If you are from a country not recognised as an English speaking country by the United Kingdom Vis and Immigration (UKVI), please check our English requirements before making your application.
Pre-Masters preparation course
The Pre-Masters Programme is a preparation course for international students (non EU/UK) who do not meet the entry requirements for a Masters degree at University of Strathclyde. The Pre-Masters programme provides progression to a number of degree options.
To find out more about the courses and opportunities on offer visit isc.strath.ac.uk or call today on +44 (0) 1273 339333 and discuss your education future.
You can also complete the online application form.
To ask a question please fill in the enquiry form and talk to one of our multi-lingual Student Enrolment Advisers today.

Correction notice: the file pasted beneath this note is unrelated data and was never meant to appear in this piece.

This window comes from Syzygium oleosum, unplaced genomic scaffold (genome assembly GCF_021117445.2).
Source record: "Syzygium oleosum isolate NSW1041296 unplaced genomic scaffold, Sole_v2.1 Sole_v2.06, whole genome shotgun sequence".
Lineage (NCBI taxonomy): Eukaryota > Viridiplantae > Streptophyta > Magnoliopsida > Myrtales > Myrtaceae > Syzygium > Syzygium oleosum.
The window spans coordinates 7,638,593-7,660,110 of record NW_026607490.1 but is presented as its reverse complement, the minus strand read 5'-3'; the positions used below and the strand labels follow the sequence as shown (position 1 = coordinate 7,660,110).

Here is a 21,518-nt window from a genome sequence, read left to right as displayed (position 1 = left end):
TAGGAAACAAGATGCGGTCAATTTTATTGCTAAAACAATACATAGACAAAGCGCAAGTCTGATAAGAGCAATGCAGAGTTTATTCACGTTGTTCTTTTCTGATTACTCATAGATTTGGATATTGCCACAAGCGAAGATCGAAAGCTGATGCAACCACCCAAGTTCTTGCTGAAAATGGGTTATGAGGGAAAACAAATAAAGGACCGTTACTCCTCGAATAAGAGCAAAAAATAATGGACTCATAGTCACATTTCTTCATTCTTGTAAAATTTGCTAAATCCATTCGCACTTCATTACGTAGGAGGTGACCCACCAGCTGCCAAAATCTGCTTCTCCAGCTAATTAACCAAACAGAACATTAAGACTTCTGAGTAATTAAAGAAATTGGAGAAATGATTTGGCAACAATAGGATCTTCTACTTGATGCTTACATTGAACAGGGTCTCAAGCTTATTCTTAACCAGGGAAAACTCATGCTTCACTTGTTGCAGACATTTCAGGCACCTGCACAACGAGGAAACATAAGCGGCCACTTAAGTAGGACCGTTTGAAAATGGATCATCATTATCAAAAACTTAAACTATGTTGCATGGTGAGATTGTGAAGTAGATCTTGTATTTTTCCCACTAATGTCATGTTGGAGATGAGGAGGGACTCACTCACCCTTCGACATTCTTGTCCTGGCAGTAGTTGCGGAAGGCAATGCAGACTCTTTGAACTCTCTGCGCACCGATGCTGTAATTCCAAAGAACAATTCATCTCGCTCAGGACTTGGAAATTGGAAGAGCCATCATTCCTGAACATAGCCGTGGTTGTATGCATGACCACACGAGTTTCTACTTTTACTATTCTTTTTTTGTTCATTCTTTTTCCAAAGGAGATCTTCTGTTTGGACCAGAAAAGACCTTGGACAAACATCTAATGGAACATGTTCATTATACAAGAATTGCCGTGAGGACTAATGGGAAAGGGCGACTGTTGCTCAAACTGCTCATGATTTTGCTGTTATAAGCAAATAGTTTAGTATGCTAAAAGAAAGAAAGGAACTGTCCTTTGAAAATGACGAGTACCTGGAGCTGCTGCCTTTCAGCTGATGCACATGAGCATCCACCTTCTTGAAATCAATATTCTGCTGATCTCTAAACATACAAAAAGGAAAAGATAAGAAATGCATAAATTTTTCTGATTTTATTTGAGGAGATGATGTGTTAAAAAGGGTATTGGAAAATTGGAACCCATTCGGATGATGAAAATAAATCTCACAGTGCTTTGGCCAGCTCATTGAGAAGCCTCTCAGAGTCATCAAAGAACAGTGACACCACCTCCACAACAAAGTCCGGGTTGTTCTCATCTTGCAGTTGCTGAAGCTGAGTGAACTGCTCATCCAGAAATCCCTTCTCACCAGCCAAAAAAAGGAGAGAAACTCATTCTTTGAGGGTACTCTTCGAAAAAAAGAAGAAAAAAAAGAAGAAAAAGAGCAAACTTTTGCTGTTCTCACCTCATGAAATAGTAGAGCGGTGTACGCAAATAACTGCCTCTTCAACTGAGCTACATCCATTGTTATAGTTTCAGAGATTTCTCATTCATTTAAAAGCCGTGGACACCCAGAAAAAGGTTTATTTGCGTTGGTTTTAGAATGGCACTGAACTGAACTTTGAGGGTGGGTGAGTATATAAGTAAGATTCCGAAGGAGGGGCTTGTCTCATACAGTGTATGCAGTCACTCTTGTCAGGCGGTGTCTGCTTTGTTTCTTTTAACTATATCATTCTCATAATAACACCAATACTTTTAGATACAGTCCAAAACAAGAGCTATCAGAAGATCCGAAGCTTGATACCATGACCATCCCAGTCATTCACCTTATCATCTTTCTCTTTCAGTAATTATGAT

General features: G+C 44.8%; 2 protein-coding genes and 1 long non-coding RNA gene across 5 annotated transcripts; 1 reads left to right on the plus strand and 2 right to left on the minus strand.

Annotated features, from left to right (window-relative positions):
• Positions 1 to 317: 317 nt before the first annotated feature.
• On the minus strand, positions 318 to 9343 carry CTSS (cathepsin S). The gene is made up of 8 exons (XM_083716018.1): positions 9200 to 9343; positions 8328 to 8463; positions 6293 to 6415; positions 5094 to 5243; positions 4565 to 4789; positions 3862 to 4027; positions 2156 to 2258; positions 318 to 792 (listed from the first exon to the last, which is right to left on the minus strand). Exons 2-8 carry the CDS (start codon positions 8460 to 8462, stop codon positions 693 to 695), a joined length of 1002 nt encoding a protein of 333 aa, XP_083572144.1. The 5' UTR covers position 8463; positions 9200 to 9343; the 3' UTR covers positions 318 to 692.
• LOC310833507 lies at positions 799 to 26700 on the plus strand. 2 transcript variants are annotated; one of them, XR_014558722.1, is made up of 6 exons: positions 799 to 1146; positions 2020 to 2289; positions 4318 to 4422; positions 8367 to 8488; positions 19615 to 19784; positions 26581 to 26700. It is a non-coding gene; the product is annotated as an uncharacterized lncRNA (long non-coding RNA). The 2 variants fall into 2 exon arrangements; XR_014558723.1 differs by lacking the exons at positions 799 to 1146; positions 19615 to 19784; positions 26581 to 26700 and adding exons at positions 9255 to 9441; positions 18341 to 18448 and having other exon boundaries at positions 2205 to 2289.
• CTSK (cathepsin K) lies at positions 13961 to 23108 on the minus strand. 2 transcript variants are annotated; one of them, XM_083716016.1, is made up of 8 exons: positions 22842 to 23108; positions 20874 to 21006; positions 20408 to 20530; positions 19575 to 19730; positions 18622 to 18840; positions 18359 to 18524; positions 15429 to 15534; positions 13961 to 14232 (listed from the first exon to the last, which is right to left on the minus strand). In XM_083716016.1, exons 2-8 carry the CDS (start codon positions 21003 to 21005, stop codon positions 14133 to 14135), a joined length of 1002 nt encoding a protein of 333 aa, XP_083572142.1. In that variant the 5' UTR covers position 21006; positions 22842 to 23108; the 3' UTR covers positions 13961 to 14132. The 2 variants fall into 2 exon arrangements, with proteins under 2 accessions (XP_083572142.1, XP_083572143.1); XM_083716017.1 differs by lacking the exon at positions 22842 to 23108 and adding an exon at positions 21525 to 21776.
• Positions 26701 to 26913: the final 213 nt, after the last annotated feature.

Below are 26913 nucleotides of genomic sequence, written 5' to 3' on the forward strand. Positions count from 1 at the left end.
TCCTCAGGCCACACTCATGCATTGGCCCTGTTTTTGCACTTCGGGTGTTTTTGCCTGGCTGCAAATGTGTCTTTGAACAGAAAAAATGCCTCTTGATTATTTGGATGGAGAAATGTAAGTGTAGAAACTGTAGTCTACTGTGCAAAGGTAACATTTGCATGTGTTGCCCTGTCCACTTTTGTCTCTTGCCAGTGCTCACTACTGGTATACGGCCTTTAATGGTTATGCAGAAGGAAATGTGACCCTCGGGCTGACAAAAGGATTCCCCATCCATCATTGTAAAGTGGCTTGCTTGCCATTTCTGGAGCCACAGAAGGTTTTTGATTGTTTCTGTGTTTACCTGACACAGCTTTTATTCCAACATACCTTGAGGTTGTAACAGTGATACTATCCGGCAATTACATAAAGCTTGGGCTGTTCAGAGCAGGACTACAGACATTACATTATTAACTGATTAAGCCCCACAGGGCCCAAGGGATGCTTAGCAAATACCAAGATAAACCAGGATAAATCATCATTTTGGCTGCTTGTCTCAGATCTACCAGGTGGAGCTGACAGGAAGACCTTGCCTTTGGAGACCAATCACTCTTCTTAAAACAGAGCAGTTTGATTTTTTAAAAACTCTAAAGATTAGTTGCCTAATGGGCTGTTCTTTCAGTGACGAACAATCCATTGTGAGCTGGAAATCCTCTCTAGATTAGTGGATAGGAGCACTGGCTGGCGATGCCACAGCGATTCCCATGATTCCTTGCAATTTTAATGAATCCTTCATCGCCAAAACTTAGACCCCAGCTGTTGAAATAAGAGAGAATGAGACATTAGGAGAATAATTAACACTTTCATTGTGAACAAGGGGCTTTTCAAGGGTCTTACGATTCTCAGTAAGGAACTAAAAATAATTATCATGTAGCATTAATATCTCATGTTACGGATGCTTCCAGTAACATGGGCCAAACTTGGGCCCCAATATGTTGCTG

Fees & funding
How much will my course cost?
All fees quoted are per academic year unless stated otherwise.
- 2016/17 - £4,600 full-time
- 2016/17 - £2,300 part-time
Rest of UK
- 2016/17 - £4,600 full-time
- 2016/17 - £2,300 part-time
- 2016/17 - £13,000 full-time
How can I fund my course?
To recognise academic achievement, the Dean's International Excellence Award offers students a merit-based scholarship of up to £3,000 for entry onto a full-time Masters programme in the Faculty of Humanities & Social Sciences.
Check our Scholarship Search for more help with fees and funding.
The fees shown are annual and may be subject to an increase each year. Find out more about fees.
Where are they now?
Examples of organisations our graduates work for include:
- Audit Scotland
- Centre for African Family Studies
- Centre for Scottish Public Policy
- Confederation of Passenger Transport
- German Red Cross
- Hall Aitken Associates
- Health and Social Care Alliance
- Invicta Public Affairs
- Ministry of Finance Iceland
- Morgan Stanley
- National Centre for Social Research
- Santander Bank UK
- Scottish Council for Development and Industry
- Scottish Refugee Council
- Serco Group
- The Improvement Service
- The Scottish Parliament
- United Nations Development Programme
- West and Central Voluntary Network